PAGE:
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TASCIACA (Thésée) and POUILLÉ Loir-et-Cher, France.

The village of Thésée is on the right bank of the Cher, midway between St. Aignan and Montrichard. Opposite, on the other side of the river, is the village of Pouillé. On the Peutinger Table Tasciaca is the name of one of the stations on the Caesarodunum Avaricum route between Caesarodunum (Tours) and Gabris (Gièvres). Excavations now in progress on the latter site reveal that it was an important pottery-manufacturing center.

At Les Mazelles, W of the modern Thésée, is one of the most important ancient monuments in Gaul, a rectangular building, A (44 x 13.5 m), oriented E-W. Its walls are 5-6 m high and built of a core of mortared rubble faced with small stones with interlacing bands of brick. The building consists of two rooms of different periods: the larger one (38 m long), to the W, is older. There are also two small rectangular pavilions connected by a gallery and joined to the S facade, one at the W end of the large room, the other where it meets the small room.

Some have thought that this building was at the back of a huge rectangular courtyard that had a series of rooms along its N side, but excavations since 1965 have shown a very different plan. There are three distinct buildings, oriented differently. The SE building, B, has been thoroughly explored. It has two adjacent parts. The N section consists of a large square room ca. 13 m on a side, with three small rooms in front of it to the W. The S section, its facade turned slightly to the E, consists of two rectangular rooms of different sizes separated by a N-S wall. Building C, to the SW, consists of one square room near the surrounding wall, which at this point has a monumental gate opening to the W.

Probably the three buildings stood within this common surrounding wall, which is clearly visible to the W and S, but has not yet been located to the E. The ground between the three buildings, which slopes steeply from N to S, has never been flattened or terraced. Excavations inside buildings A and B have revealed no archaeological strata, nor has any object been found to date the complex. The skeleton of a horse was buried inside building A.

The masonry is generally a core of mortared rubble faced with small blocks, with iron joints, and interlaced with layers of brick. But opus spicatum appears in the same layer, cutting across the rectangular masonry. The foundation bases are on different levels. The roofing, lighting, and movement inside the buildings also pose difficult questions. The great room in building A is reached by a door in the middle of the S facade, and there was a second door on the small W side. The upper part of the walls are pierced by a regular row of windows. It has been pointed out that these arrangements are normally found in basilicas, yet there is no trace of an inner colonnade, and it is hard to imagine a framework with only a single span. The small E room seems to have been reached only from the larger one. The two facade pavilions are not connected to the outside in any way. Despite these difficulties, building A looks like a villa with a galleried facade of the familiar type represented, for instance, by the villa of Mayen. Buildings B and C are probably outbuildings.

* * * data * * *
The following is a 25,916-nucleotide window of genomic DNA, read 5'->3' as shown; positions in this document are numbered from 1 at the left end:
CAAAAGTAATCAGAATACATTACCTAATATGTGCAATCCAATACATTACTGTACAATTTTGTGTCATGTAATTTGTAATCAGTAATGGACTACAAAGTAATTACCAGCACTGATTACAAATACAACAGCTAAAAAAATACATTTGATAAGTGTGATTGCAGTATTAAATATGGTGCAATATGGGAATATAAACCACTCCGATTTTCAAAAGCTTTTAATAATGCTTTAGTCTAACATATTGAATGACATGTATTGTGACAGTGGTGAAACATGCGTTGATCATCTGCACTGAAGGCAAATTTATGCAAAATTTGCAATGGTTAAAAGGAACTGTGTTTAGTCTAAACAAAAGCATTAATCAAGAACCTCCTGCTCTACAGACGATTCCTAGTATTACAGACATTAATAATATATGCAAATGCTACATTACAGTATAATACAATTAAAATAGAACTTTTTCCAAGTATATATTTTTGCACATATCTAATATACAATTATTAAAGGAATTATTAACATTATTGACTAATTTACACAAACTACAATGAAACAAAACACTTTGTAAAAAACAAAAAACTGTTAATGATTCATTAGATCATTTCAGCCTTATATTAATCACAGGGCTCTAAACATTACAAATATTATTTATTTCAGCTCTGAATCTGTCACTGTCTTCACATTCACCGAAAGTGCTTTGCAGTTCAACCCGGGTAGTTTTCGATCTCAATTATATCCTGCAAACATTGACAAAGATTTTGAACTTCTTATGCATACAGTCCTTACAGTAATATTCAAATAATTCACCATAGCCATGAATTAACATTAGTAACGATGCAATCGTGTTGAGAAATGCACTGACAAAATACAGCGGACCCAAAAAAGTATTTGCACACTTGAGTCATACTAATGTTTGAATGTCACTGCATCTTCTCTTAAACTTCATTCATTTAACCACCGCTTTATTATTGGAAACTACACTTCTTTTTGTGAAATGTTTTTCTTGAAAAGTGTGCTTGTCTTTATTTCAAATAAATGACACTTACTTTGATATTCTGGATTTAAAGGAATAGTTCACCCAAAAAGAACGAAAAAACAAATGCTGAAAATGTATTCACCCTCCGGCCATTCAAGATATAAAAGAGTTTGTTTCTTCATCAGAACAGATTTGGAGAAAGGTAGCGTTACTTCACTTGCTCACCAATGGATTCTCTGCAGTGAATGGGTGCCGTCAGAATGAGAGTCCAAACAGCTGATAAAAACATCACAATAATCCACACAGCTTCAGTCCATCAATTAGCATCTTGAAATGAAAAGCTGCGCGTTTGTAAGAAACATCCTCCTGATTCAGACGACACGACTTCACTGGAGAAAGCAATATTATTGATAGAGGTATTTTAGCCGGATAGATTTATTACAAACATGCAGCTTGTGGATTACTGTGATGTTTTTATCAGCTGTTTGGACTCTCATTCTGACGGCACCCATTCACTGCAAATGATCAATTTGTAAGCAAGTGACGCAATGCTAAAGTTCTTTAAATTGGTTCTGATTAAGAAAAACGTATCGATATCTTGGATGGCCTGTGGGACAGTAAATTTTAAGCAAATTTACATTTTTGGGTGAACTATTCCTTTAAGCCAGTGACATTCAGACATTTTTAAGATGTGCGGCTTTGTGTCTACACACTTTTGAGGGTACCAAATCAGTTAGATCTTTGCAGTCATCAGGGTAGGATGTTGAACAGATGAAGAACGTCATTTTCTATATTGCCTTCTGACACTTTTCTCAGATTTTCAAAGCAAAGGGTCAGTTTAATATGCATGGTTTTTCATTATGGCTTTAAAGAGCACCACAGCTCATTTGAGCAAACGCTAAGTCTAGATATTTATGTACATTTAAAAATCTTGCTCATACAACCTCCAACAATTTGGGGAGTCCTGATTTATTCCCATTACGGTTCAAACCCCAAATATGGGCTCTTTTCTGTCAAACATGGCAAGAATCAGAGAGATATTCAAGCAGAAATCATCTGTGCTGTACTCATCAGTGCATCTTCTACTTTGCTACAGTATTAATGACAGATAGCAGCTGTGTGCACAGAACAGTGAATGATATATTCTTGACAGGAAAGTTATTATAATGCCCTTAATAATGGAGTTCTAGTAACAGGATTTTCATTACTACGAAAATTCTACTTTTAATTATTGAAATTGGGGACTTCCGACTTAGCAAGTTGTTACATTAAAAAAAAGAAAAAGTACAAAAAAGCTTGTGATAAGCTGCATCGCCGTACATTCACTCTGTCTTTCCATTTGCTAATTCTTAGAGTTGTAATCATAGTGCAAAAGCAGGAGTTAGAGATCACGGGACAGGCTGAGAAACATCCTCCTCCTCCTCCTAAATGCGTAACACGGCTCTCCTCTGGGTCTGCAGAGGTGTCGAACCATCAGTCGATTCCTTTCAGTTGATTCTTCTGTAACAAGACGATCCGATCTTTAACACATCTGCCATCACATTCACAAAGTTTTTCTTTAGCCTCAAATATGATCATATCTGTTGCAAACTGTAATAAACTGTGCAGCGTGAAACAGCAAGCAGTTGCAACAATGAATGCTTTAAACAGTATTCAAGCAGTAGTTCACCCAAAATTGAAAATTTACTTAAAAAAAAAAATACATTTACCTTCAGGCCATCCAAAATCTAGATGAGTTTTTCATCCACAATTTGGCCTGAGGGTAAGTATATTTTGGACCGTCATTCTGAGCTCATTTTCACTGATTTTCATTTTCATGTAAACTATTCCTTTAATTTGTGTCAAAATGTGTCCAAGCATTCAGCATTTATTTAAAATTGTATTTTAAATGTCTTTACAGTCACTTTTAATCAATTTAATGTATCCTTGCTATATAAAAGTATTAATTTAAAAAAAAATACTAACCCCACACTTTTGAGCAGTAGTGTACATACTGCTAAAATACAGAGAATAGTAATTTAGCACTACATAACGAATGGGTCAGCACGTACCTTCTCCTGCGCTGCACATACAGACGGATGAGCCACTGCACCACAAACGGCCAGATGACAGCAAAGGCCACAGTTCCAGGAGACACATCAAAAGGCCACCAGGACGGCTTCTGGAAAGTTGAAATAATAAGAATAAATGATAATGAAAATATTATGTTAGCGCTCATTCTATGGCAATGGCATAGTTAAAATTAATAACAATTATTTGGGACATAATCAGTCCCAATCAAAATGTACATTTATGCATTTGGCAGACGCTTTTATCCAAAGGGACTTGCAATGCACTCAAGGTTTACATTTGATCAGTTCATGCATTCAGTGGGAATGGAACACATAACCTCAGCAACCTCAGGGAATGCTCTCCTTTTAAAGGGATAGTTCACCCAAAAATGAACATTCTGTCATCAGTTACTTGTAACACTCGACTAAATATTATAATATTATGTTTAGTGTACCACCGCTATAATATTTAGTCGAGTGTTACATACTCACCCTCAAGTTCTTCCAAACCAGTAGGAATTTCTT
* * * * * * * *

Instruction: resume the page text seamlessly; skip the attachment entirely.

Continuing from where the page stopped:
Judging from the masonry construction, Les Mazelles seems to have been built no earlier than the end of the 2d c. Excavations since 1961 at Pouillé on the left bank of the Cher have revealed an earlier form of the settlement. This is an industrial vicus where nine potter's kilas have been unearthed. The population lived in large rectangular houses with cellar-sanctuaries similar to those at Alesia. A little square fanum was surrounded by a polygonal wall. This village lasted from the beginning of the 1st c. to the end of the 2d c. It was then abandoned, probably as a result of floods, and reoccupied in the 3d c. by poor villagers who buried their dead inside the abandoned buildings. Another potter's kiln has been found, very well preserved, in the middle of the village of Thésée.


A. Grenier, Manuel d'archéologie gallo-romaine I, 2 (1931) Archéologie du sol, 784ff; II, 1 (1934) Les routes, 205-8; G. Gaume, Rev. Arch du Centre 4 (1965) 101-23; id. & B. Hoffmann, ibid. 6 (1967) 291-304; Gallia 26, 2 (1968) 339-40.


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